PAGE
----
Scientists have discovered a beetle trapped in amber that dates back to 99 million years, a finding that may help better understand the relationship between ancient flowering plants and pollinators.
According to a study published in the journal Current Biology, an ancient boganiid beetle preserved in Burmese amber has been found along with grains of cycad pollen.
The study uncovers the earliest definitive fossil evidence of the relationship between cycads and insects.
Cycads, a group of unusual evergreen gymnosperms, may have been the first insect-pollinated plants.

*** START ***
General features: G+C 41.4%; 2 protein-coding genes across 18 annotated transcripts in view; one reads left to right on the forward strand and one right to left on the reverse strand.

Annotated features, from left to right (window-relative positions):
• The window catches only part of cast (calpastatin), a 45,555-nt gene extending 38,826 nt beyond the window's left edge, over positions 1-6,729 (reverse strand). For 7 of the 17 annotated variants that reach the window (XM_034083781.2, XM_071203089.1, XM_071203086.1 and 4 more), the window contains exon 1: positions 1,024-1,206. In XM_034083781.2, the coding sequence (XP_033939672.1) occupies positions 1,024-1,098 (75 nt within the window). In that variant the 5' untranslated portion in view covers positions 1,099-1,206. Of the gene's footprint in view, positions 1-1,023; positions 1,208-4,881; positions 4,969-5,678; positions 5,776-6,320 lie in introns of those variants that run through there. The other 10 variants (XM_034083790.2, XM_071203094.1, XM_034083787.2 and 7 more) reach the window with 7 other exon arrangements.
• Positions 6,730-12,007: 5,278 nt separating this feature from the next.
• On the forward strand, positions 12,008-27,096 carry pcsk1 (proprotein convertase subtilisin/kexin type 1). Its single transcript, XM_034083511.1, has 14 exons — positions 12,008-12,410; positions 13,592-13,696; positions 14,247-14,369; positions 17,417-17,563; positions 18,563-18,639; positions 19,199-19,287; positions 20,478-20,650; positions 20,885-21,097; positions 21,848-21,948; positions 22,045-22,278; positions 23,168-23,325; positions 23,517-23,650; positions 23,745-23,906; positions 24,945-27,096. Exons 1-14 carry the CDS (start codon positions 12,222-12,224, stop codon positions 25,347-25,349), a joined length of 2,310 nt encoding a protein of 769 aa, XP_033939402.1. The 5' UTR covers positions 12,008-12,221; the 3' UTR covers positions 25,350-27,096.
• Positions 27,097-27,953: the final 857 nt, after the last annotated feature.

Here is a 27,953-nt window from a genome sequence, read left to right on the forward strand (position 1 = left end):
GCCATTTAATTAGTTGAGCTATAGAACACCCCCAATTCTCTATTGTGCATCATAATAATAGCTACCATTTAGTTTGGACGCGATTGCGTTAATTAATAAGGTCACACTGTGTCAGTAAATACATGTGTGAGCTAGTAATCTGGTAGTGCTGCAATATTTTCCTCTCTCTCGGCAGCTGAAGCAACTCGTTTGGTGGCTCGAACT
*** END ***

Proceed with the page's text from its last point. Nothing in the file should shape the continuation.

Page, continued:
The beetle also shows special adaptations, including mandibular patches, for the transport of cycad pollen.
A research fellow at the University of Bristol in the UK, Chenyang Cai said, Boganiid beetles have been ancient pollinators for cycads since the Age of Cycads and Dinosaurs.
Cai said, the find indicates a probable ancient origin of beetle pollination of cycads at least in the Early Jurassic, long before angiosperm dominance and the radiation of flowering-plant pollinators, such as bees, later in the Cretaceous.
The researchers also conducted an extensive phylogenetic analysis to explore the beetle’s family tree.